Elegy is the ECM leader debut by vocalist and composer Theo Bleckmann. A prolific recording artist, his association with the label dates back to Meredith Monk's 2002 date Mercy and its follow-up, Impermanence, in 2008 (Bleckmann was a member of her ensemble for 15 years). His voice was also a focal point of Julia Hulsmann's quartet on 2015's Clear Midnight: Kurt Weill & America. For a singer who draws attention to himself almost as much for what he doesn't do as what he does, Elegy is a quiet yet startling offering.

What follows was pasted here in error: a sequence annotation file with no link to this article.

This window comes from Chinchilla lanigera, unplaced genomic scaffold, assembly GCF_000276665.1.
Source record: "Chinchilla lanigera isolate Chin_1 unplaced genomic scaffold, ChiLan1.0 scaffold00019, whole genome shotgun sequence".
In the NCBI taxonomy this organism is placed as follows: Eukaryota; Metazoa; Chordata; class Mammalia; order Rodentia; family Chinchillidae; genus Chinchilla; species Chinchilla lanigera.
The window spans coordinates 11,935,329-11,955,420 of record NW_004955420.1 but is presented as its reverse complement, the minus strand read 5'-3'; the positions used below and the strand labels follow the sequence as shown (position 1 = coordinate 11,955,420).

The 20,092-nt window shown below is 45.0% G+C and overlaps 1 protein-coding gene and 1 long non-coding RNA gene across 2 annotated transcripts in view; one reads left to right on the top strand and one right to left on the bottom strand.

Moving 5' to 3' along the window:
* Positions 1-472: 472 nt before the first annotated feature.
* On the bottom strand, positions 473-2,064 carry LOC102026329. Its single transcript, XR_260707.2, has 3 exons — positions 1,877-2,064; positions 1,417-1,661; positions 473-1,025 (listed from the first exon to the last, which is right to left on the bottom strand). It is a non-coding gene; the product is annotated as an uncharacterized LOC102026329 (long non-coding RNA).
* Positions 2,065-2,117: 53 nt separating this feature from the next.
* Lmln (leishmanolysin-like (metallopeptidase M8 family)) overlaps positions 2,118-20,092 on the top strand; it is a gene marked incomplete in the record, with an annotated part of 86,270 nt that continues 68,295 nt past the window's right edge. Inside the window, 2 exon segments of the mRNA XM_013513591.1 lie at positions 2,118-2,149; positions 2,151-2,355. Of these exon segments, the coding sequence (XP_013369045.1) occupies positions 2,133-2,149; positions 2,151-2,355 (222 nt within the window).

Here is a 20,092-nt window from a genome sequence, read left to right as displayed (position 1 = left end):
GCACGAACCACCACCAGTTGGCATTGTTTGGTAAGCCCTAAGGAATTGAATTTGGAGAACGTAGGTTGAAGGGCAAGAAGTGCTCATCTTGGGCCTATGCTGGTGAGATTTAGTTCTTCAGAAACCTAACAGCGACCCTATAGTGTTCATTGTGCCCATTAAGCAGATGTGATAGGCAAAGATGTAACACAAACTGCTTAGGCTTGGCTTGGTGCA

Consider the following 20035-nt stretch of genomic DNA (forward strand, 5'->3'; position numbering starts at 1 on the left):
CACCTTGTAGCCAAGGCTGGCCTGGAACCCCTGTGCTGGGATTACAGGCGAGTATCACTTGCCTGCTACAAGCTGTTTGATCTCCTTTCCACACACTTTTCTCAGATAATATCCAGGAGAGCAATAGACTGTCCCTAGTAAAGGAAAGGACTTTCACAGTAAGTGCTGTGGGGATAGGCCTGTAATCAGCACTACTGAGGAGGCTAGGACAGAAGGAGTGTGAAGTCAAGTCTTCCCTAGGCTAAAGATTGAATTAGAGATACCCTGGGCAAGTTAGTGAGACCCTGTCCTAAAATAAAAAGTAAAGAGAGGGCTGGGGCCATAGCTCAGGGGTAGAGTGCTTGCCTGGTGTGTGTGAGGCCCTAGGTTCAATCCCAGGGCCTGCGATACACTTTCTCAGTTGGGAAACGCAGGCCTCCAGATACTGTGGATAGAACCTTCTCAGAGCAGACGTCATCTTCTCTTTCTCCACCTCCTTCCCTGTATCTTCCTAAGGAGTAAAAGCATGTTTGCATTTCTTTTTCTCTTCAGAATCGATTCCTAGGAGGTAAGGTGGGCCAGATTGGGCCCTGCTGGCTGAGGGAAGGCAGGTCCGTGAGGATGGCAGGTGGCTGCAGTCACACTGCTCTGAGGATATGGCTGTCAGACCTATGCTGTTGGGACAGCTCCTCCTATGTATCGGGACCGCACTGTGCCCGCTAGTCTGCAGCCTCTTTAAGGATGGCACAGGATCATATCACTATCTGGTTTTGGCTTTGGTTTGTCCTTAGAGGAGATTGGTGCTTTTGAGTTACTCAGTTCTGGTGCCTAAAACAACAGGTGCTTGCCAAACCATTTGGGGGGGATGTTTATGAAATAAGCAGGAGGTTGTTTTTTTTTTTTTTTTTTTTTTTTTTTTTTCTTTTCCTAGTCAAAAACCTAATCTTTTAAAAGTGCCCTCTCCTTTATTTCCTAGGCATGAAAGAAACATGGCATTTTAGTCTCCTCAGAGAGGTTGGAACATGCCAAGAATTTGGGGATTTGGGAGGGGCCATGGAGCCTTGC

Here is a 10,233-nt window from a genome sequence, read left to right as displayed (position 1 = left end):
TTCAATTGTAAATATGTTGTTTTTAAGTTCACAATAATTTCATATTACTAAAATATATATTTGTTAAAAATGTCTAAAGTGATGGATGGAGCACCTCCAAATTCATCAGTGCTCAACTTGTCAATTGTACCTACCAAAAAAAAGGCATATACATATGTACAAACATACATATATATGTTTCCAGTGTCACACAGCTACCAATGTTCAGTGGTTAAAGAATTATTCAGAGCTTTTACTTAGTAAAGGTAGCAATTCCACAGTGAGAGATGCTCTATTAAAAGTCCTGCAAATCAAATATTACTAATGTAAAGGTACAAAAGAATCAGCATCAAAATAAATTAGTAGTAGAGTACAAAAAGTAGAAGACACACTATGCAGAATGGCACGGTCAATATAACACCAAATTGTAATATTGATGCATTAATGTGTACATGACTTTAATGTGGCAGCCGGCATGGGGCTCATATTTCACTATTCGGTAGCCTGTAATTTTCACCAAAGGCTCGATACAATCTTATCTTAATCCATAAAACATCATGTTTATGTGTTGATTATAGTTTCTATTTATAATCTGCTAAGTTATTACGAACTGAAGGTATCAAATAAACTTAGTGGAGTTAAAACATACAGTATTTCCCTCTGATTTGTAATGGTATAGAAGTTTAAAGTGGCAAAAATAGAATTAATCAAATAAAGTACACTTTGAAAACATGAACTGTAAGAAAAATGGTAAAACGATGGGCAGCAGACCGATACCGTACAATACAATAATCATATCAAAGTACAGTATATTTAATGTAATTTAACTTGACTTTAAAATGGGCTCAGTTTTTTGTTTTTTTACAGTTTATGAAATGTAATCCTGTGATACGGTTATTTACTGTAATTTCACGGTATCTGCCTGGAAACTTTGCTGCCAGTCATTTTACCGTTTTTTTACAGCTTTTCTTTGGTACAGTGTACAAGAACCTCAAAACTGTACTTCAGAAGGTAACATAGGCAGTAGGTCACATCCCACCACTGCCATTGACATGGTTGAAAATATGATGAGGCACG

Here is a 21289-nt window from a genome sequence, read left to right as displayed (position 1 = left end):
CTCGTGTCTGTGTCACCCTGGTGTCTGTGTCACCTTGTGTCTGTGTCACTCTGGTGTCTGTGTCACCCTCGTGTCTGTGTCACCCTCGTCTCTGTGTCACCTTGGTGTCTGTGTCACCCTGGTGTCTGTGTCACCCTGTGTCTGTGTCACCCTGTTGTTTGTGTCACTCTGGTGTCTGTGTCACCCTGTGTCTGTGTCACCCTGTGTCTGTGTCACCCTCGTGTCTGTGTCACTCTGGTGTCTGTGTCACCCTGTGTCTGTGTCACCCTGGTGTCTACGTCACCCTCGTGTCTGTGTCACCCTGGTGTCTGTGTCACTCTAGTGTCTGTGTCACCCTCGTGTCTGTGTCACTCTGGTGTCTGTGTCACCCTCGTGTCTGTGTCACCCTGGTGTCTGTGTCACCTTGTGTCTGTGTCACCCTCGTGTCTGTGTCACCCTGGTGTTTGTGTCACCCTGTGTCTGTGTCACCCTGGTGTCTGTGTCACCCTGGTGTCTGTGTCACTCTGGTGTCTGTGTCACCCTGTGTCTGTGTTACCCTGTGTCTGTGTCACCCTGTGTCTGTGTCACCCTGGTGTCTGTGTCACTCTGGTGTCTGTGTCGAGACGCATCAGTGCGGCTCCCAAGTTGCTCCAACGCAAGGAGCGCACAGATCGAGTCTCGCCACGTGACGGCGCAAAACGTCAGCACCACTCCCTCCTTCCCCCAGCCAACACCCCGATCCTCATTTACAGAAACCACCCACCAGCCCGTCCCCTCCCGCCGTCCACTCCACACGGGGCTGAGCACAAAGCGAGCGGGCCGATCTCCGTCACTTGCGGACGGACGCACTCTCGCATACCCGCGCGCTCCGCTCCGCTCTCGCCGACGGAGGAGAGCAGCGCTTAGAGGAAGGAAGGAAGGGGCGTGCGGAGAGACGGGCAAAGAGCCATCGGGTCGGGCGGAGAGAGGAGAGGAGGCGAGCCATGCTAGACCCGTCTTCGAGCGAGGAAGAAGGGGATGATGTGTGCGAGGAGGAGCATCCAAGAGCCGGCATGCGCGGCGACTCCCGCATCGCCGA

Bleckmann surrounds himself with longtime collaborators Ben Monder on electric guitar and John Hollenbeck on drums, as well two ECM initiates in pianist Shai Maestro and bassist Chris Tordini. Of the 11 songs here, only four contain lyrics, the rest are showcases for Bleckmann's considerable improvisational gifts and elegant technique. The lone cover is a quietly arresting read of Stephen Sondheim's "Comedy Tonight," from the musical A Funny Thing Happened on the Way to the Forum. The original is a zany, uptempo, ironic song filled with colorful instrumentation and an animated delivery. Here, Bleckmann's main accompanist, Maestro, gracefully underscores every sung line. The pace is a dirge; it crawls haltingly as his mysterious chords frame a vocal that takes only slight liberties with the melody, highlighting the poignancy in its lyric. "Fields," the very next track, contains a mere four written lines. Hollenbeck's snare and whispering cymbal work, Monder's warm, rounded guitar fills, and the rhythm section create a spacious foundation that Bleckmann is able to use as jumping-off point for group improv in one of the more fluid and dynamic tunes on the set. By contrast, the title number finds the vocalist leading his ensemble wordlessly. Monder is the first one in with controlled, distorted guitar lines that create an ambient tension. Bleckmann's singing is almost chant-like as he duets in turn with each member of the band. The track builds slowly as the vocalist moves through his range amid arco bass, single piano lines, and rolling, double-timed snare and tom-toms as electronic vocal effects add abstraction before Maestro guides it home. "To Be Shown Monks at a Certain Temple" uses many of the same elements, but the effect is quite different. Its studied pace is rife with emotional tenderness and a poetic restraint. Bleckmann's lyrics are haiku-like in articulation matched by shimmering accompaniment. Produced by Manfred Eicher, Elegy fits ECM's aesthetic to a T. More than that, however, it reveals Bleckmann's creative authority as he searches the limits of both sound and silence for an expression that utters its own name. The album is a gentle wonder; it bodes well for an enduring relationship between artist and label.